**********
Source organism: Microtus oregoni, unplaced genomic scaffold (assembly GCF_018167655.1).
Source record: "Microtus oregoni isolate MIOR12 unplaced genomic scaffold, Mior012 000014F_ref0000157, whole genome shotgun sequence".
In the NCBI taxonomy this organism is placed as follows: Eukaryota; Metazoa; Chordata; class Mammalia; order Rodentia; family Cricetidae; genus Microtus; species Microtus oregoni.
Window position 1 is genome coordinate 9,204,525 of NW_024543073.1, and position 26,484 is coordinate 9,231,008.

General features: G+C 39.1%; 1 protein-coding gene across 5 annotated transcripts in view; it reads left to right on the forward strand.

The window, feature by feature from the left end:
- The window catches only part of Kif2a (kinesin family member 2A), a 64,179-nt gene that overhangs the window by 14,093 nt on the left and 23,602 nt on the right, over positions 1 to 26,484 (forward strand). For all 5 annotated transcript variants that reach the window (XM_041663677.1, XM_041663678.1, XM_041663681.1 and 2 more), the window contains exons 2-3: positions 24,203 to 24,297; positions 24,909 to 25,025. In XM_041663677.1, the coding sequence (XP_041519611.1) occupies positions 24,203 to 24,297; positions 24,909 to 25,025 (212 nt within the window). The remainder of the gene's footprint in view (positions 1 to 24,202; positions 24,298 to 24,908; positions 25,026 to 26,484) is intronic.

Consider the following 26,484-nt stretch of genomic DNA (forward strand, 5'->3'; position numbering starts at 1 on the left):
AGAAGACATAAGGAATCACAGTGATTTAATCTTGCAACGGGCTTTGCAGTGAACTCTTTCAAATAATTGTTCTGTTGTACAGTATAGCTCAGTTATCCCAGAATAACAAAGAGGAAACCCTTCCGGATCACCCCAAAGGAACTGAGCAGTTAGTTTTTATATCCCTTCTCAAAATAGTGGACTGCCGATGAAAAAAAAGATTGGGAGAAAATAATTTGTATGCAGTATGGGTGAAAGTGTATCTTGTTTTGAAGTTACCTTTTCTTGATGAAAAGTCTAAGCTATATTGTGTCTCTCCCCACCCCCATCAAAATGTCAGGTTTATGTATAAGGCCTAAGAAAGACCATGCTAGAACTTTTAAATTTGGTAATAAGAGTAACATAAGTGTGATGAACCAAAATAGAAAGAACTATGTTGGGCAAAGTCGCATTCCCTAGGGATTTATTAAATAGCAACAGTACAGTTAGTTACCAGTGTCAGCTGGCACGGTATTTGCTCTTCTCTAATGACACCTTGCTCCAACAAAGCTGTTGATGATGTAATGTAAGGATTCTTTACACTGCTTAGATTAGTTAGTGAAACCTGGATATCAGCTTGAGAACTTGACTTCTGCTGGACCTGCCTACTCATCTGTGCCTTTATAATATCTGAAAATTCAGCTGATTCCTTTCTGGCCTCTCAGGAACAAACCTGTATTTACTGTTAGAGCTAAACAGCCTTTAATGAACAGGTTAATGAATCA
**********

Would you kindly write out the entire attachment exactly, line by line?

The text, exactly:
Source organism: Microtus oregoni, unplaced genomic scaffold (assembly GCF_018167655.1).
Source record: "Microtus oregoni isolate MIOR12 unplaced genomic scaffold, Mior012 000014F_ref0000157, whole genome shotgun sequence".
In the NCBI taxonomy this organism is placed as follows: Eukaryota; Metazoa; Chordata; class Mammalia; order Rodentia; family Cricetidae; genus Microtus; species Microtus oregoni.
Window position 1 is genome coordinate 9,204,525 of NW_024543073.1, and position 26,484 is coordinate 9,231,008.

General features: G+C 39.1%; 1 protein-coding gene across 5 annotated transcripts in view; it reads left to right on the forward strand.

The window, feature by feature from the left end:
- The window catches only part of Kif2a (kinesin family member 2A), a 64,179-nt gene that overhangs the window by 14,093 nt on the left and 23,602 nt on the right, over positions 1 to 26,484 (forward strand). For all 5 annotated transcript variants that reach the window (XM_041663677.1, XM_041663678.1, XM_041663681.1 and 2 more), the window contains exons 2-3: positions 24,203 to 24,297; positions 24,909 to 25,025. In XM_041663677.1, the coding sequence (XP_041519611.1) occupies positions 24,203 to 24,297; positions 24,909 to 25,025 (212 nt within the window). The remainder of the gene's footprint in view (positions 1 to 24,202; positions 24,298 to 24,908; positions 25,026 to 26,484) is intronic.

Consider the following 26,484-nt stretch of genomic DNA (forward strand, 5'->3'; position numbering starts at 1 on the left):
AGAAGACATAAGGAATCACAGTGATTTAATCTTGCAACGGGCTTTGCAGTGAACTCTTTCAAATAATTGTTCTGTTGTACAGTATAGCTCAGTTATCCCAGAATAACAAAGAGGAAACCCTTCCGGATCACCCCAAAGGAACTGAGCAGTTAGTTTTTATATCCCTTCTCAAAATAGTGGACTGCCGATGAAAAAAAAGATTGGGAGAAAATAATTTGTATGCAGTATGGGTGAAAGTGTATCTTGTTTTGAAGTTACCTTTTCTTGATGAAAAGTCTAAGCTATATTGTGTCTCTCCCCACCCCCATCAAAATGTCAGGTTTATGTATAAGGCCTAAGAAAGACCATGCTAGAACTTTTAAATTTGGTAATAAGAGTAACATAAGTGTGATGAACCAAAATAGAAAGAACTATGTTGGGCAAAGTCGCATTCCCTAGGGATTTATTAAATAGCAACAGTACAGTTAGTTACCAGTGTCAGCTGGCACGGTATTTGCTCTTCTCTAATGACACCTTGCTCCAACAAAGCTGTTGATGATGTAATGTAAGGATTCTTTACACTGCTTAGATTAGTTAGTGAAACCTGGATATCAGCTTGAGAACTTGACTTCTGCTGGACCTGCCTACTCATCTGTGCCTTTATAATATCTGAAAATTCAGCTGATTCCTTTCTGGCCTCTCAGGAACAAACCTGTATTTACTGTTAGAGCTAAACAGCCTTTAATGAACAGGTTAATGAATCA